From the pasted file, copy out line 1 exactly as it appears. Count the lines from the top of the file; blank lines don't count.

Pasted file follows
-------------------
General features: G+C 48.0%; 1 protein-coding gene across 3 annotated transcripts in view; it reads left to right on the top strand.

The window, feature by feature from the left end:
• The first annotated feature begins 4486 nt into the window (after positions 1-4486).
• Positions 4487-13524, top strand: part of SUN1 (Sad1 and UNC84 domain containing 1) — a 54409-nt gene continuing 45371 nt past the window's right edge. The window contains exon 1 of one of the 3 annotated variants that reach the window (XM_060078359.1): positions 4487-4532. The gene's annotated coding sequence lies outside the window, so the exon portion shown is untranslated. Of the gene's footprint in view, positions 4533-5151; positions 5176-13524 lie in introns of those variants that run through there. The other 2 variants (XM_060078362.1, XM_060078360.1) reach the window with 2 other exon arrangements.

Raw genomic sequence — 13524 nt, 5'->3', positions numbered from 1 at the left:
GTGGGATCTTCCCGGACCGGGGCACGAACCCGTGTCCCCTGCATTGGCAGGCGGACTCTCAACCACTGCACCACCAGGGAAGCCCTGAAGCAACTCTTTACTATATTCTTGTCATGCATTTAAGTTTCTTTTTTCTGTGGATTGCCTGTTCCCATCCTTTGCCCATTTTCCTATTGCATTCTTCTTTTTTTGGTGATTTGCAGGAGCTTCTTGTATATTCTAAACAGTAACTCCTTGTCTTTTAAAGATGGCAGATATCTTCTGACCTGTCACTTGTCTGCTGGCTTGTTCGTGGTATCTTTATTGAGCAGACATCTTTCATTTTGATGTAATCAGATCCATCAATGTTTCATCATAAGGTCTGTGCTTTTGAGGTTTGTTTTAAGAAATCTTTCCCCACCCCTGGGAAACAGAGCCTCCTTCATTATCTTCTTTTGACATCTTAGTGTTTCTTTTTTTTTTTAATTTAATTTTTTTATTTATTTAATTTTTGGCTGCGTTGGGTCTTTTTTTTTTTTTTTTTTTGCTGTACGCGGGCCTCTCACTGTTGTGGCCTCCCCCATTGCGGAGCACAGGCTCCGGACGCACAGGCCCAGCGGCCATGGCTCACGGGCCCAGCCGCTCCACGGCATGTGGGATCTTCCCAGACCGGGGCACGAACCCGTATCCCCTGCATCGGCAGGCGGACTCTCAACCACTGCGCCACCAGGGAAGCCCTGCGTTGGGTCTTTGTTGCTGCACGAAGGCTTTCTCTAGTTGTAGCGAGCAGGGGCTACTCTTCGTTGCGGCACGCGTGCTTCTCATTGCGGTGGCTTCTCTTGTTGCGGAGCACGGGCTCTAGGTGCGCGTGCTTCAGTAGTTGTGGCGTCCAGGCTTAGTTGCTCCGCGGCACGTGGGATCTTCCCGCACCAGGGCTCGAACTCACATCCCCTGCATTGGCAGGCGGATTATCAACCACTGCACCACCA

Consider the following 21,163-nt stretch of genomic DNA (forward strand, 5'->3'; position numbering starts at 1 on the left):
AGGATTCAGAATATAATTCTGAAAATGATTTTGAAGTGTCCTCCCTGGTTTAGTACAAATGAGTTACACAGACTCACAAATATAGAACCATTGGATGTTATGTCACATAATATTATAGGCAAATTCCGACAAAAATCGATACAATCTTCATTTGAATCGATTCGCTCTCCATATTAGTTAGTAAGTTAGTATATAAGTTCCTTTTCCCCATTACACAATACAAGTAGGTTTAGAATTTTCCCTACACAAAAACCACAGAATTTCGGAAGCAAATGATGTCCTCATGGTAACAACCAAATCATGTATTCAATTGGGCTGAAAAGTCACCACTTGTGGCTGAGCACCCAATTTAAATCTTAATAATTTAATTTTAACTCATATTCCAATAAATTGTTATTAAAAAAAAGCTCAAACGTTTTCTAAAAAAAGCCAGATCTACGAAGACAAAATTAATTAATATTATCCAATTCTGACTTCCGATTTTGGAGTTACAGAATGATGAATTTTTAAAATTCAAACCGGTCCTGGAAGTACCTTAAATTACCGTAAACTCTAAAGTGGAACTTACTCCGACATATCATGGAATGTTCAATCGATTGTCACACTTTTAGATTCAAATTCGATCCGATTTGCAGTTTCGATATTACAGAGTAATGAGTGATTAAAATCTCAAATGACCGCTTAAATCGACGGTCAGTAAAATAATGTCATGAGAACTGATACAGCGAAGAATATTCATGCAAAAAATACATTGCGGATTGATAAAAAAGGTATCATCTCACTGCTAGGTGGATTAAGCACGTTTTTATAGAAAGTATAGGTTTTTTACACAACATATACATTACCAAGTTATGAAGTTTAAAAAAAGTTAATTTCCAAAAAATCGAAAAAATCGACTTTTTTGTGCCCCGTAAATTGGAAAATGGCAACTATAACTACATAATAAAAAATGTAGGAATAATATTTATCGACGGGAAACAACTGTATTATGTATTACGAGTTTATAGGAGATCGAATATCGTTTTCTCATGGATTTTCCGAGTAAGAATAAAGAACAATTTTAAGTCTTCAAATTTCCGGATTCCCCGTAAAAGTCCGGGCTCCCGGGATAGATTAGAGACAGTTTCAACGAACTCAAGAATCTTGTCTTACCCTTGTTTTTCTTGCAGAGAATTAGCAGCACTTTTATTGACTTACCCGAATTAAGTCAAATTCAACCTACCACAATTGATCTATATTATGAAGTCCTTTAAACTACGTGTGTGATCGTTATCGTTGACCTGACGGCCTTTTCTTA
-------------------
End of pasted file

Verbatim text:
General features: G+C 48.0%; 1 protein-coding gene across 3 annotated transcripts in view; it reads left to right on the top strand.